After you brush, spit out the excess toothpaste and saliva, and do not rinse after brushing. This allows the toothpaste to sit on your teeth longer and works better.

It would help if you also got your teeth professionally cleaned at least once every six months to avoid nerve pain or the need for a root canal.

Watch what you eat

To prevent getting root canals or suffering from tooth nerve pain, you must also avoid food and eating habits that can damage your tooth enamel.

If you have a medical history of toothache pain, avoid hot foods, acidic foods, and cold stimuli.

Limit acidic foods, including sodas, citrus juices, wines, and yogurt that can deteriorate your oral health, worsen a simple cavity, and trigger the tooth nerve to cause excruciating pain.

The most common cause of nerve pain is eating very hot or very cold food that can cause intense pain and sensitivity in the teeth.

Thankfully, pain relief is not expensive, and several over-the-counter drugs can give you instant relief from severe pain caused by inflamed blood vessels.

You may also try out simple home remedies such as cloves that can give you relief from nerve pain.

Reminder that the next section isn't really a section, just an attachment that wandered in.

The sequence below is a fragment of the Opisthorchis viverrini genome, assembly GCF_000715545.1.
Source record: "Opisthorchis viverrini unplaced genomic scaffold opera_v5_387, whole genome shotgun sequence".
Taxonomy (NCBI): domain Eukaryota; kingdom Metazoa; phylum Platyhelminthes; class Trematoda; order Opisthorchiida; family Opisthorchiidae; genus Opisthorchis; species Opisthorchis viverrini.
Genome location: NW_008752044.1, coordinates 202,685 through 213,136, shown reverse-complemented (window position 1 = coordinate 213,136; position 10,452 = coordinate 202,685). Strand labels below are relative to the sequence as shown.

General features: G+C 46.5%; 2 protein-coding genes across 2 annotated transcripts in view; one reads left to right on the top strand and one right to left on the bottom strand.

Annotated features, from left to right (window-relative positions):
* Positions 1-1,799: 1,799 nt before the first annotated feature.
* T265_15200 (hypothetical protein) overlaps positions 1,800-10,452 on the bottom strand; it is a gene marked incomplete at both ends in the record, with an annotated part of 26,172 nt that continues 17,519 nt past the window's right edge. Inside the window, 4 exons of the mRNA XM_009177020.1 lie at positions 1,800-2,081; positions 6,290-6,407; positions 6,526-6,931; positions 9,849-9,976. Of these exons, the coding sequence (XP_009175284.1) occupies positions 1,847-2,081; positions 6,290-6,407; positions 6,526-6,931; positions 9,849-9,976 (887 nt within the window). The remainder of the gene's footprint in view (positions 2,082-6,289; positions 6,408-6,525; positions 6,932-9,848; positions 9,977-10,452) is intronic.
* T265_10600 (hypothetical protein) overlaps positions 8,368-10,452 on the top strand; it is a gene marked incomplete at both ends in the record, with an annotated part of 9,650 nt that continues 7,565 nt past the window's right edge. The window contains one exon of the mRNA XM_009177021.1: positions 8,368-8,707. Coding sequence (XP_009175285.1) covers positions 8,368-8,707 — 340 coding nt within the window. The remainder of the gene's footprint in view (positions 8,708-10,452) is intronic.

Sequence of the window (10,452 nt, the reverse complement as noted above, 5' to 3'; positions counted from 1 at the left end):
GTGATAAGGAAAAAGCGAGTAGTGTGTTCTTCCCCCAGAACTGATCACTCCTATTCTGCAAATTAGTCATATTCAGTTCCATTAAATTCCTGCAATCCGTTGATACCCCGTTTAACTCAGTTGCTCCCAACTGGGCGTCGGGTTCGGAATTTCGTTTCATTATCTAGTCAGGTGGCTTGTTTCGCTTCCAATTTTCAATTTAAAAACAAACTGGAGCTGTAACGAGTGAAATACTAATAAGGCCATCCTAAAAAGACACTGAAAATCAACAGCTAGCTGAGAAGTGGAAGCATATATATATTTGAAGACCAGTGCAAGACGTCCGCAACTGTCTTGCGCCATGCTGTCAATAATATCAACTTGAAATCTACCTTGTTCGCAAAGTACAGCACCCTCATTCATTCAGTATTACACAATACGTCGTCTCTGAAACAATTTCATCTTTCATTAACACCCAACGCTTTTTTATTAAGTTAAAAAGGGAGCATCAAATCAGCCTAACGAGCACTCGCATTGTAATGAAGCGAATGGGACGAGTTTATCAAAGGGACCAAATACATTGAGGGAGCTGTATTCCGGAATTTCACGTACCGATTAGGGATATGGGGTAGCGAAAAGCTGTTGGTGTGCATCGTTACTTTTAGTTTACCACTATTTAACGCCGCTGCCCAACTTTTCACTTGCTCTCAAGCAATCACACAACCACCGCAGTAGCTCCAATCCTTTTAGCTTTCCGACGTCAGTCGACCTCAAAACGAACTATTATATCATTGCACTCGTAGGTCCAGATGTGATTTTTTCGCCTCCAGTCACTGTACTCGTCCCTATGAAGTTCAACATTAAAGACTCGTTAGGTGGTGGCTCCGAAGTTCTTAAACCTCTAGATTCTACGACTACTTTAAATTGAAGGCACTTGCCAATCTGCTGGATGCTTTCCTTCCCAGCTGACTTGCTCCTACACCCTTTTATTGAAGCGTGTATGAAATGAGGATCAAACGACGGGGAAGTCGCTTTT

Short-term remedies

Aside from using fluoride toothpaste, you must also floss and rinse your mouth with a fluoride mouthwash once a day.

If you find that brushing your teeth does not help with the pain, use desensitizing toothpaste.

It may take several applications for you to get relief from nerve pain. However, this treatment works and may eliminate the need for common dental procedures such as a root canal.

You can reduce tooth pain by simply improving your diet. Make changes to what you eat, and choose sugar-free dairy, fruit, lean meats, and grains.

Avoid chewing on ice as this can cause tooth fractures. Also, avoid snacking on sweet and sticky foods. Eat plenty of calcium-rich and vitamin-rich foods to keep your teeth strong and healthy.

Long-term solutions

If your tooth nerve pain and symptoms persist, it's best to see a dentist to reduce pain.

If you have spent days trying out remedies, make a dental appointment and discuss your medical history and symptoms with your dental professional. Severe cases may need immediate attention.

Your dentist may suggest a dental procedure such as a crown or root canal therapy. There are plenty of treatments that can help soothe your pain.